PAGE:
Oklahoma's law officers fighting war

Saturday, March 22nd 2003, 12:00 am
By: News On 6

OKLAHOMA CITY (AP) -- About 100 law enforcement officers are among the thousands of Oklahomans called to active duty because of the war in Iraq.

The Oklahoma Highway Patrol has lost 22 troopers because of calls to active duty, including a helicopter pilot.

A survey of a dozen Oklahoma law enforcement and emergency agencies by The Daily Oklahoman shows they have lost about 100 people to deployment in support of the U.S. military action against Iraq.

The Lawton Police Department has lost eight officers to the war effort, another is on call and several more are eligible for active duty, Deputy Chief Ronnie Smith said.

The vacancies are being filled by officers working overtime. The department wants to bring some officers out of retirement, Smith said.

The Oklahoma City Police Department is down by 19 officers because of the war effort, Sgt. Charles Phillips said.

"We've been pretty fortunate to this point that the officers we've lost come from a broad range of units, so we've not had any specific units hit harder than others," Phillips said.

A Tulsa Police Department spokesman said his department has not lost any officers to the war effort.

Altus has contributed 10 percent -- four from a 37-member force -- of its uniformed officers, Police Chief Mike Patterson said.

"We have real viable reserve officers," he said. "Reserves up to this time have been volunteers, but we've started paying them the same as we pay regular officers. It's worked well."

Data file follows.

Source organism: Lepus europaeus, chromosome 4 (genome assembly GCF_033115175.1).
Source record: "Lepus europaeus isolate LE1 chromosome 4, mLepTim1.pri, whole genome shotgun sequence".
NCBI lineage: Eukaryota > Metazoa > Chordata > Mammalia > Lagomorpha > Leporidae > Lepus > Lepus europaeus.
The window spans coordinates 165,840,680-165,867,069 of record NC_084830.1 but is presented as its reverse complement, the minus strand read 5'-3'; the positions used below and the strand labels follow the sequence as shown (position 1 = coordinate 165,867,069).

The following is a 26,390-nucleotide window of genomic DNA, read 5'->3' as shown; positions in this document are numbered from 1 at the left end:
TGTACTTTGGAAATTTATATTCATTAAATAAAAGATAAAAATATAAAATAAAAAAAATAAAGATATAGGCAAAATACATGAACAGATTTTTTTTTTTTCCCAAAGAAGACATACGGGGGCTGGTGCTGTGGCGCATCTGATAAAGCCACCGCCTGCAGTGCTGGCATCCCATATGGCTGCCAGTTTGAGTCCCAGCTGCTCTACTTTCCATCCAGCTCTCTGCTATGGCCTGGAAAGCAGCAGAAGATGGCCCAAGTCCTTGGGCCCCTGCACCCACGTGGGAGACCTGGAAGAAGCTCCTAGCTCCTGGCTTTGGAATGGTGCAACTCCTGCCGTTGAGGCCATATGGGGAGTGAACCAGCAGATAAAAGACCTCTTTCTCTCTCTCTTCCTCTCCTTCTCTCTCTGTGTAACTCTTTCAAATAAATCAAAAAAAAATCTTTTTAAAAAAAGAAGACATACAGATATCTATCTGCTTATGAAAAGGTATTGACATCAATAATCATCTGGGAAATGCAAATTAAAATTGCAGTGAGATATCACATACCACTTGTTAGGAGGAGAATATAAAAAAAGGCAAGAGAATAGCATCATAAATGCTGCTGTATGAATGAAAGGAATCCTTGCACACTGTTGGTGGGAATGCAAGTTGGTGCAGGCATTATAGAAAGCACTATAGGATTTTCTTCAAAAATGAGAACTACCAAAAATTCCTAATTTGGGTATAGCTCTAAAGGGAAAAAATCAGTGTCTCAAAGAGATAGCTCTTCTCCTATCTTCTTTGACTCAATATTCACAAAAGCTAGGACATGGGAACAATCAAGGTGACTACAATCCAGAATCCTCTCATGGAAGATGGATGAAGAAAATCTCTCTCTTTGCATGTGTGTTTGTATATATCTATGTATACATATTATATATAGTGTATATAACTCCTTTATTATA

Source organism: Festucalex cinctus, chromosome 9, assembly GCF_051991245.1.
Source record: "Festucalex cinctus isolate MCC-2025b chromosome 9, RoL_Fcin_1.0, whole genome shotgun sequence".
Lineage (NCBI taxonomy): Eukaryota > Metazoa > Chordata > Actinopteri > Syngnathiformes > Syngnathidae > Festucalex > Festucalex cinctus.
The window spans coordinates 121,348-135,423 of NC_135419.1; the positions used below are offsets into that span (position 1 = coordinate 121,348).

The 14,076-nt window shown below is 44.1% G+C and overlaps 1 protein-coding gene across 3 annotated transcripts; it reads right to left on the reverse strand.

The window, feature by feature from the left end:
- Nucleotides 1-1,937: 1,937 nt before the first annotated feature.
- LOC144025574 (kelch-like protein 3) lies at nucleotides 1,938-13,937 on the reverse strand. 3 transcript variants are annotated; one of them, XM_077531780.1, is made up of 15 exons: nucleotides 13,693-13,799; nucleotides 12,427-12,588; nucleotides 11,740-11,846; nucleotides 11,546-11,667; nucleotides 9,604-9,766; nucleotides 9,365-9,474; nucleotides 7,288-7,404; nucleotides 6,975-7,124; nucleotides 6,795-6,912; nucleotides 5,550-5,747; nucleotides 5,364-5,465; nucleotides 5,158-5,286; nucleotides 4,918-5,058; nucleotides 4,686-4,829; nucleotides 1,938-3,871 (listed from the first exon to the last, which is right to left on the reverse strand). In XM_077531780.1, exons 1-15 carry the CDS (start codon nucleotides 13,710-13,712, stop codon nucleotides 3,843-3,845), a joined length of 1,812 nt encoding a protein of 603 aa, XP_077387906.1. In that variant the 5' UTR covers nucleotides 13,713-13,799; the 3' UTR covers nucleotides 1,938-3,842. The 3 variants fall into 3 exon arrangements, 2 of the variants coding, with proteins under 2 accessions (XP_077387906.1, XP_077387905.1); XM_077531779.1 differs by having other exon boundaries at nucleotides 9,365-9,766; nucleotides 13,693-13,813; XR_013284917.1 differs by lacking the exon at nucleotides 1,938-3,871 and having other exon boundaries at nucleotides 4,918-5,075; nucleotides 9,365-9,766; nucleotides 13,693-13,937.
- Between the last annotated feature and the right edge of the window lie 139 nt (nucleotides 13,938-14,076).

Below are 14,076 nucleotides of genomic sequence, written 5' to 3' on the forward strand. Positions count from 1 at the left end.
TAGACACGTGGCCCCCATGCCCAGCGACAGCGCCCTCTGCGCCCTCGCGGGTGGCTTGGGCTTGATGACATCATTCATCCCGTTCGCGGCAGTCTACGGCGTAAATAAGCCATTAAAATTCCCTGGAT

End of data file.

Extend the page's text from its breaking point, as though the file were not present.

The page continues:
The Emergency Medical Services Authority, the ambulance and medical service covering the Oklahoma City and Tulsa areas, is short an emergency medical technician and two paramedics out of its 170-member staff.

The Oklahoma City Fire Department lost four firefighters out of its 973 line personnel.

Police departments in McAlester, Ardmore and Bartlesville each have one officer called to active military service, while Enid and Duncan police departments have not lost anyone.

Matt Jackson, director of the Oklahoma Sheriff's Association, believes county sheriff's offices are losing more reserve deputies than full-time deputies, although no survey has been done.

At least one sheriff has had to leave for military service. Washita County Sheriff Ron Mazurek has been called up, and is assigned to Fort Sill.